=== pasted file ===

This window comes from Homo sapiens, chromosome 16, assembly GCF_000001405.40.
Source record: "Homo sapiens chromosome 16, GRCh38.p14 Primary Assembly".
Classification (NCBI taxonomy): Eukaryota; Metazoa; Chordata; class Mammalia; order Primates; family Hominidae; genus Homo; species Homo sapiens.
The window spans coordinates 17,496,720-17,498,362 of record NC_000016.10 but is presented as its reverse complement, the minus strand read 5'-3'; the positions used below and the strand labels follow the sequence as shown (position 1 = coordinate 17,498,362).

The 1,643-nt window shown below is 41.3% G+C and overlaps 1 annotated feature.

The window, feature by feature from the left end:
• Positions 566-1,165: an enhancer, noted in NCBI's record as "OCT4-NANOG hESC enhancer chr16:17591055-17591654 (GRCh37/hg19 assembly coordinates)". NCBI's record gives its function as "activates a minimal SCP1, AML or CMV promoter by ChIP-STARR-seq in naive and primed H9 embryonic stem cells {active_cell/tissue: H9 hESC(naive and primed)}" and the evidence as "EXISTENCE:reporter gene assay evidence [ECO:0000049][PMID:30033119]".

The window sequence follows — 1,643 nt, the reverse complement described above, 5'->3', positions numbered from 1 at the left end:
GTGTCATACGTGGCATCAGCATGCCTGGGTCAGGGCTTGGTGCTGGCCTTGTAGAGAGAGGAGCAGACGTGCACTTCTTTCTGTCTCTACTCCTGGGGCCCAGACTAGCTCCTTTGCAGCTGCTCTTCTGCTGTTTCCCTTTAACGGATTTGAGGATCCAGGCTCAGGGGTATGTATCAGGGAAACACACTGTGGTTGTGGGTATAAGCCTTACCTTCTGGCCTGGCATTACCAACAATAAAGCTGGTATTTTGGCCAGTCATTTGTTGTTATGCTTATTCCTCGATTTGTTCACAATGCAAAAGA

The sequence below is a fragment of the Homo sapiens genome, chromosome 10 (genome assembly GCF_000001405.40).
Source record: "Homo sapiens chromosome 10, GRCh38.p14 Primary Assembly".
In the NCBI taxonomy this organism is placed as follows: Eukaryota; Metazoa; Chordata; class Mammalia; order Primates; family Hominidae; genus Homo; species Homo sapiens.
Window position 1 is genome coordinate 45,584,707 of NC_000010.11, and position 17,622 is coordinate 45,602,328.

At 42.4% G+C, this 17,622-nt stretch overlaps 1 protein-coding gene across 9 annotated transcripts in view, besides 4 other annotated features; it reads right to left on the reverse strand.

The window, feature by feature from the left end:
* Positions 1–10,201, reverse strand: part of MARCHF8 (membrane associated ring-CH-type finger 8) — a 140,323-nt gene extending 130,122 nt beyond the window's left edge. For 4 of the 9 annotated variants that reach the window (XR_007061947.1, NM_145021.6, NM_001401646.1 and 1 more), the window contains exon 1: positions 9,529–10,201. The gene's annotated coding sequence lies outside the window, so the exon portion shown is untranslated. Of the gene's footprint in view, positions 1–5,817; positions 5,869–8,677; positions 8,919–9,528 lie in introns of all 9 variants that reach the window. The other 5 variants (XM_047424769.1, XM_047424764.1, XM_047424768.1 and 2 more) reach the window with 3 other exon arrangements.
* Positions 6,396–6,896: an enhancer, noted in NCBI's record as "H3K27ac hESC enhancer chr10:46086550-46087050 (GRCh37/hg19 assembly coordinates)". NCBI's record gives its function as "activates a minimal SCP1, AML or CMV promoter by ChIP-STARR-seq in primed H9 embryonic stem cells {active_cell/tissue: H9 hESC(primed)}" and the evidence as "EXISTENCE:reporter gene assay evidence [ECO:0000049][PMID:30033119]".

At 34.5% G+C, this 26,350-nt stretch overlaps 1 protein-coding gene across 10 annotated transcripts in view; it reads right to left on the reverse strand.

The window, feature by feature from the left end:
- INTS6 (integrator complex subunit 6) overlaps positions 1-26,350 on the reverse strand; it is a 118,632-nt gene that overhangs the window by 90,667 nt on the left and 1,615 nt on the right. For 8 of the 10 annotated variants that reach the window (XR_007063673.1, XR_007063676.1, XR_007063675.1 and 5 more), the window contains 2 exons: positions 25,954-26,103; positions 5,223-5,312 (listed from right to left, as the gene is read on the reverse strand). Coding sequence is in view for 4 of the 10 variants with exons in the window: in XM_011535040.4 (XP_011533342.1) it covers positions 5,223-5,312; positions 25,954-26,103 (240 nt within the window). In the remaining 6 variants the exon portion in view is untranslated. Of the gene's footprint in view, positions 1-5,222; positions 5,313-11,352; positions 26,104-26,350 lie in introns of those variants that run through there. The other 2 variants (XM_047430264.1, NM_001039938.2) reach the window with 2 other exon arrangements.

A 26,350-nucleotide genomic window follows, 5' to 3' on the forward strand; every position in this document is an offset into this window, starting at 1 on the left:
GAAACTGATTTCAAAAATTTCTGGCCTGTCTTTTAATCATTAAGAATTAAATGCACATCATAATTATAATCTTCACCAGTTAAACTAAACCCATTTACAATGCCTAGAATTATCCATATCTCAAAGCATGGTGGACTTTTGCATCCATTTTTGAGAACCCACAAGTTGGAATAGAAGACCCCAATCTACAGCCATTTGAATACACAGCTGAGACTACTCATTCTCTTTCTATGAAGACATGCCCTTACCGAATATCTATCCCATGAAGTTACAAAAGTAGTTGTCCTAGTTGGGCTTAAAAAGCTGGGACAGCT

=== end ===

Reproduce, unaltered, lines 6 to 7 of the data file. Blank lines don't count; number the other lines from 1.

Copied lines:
The window, feature by feature from the left end:
• Positions 566-1,165: an enhancer, noted in NCBI's record as "OCT4-NANOG hESC enhancer chr16:17591055-17591654 (GRCh37/hg19 assembly coordinates)". NCBI's record gives its function as "activates a minimal SCP1, AML or CMV promoter by ChIP-STARR-seq in naive and primed H9 embryonic stem cells {active_cell/tissue: H9 hESC(naive and primed)}" and the evidence as "EXISTENCE:reporter gene assay evidence [ECO:0000049][PMID:30033119]".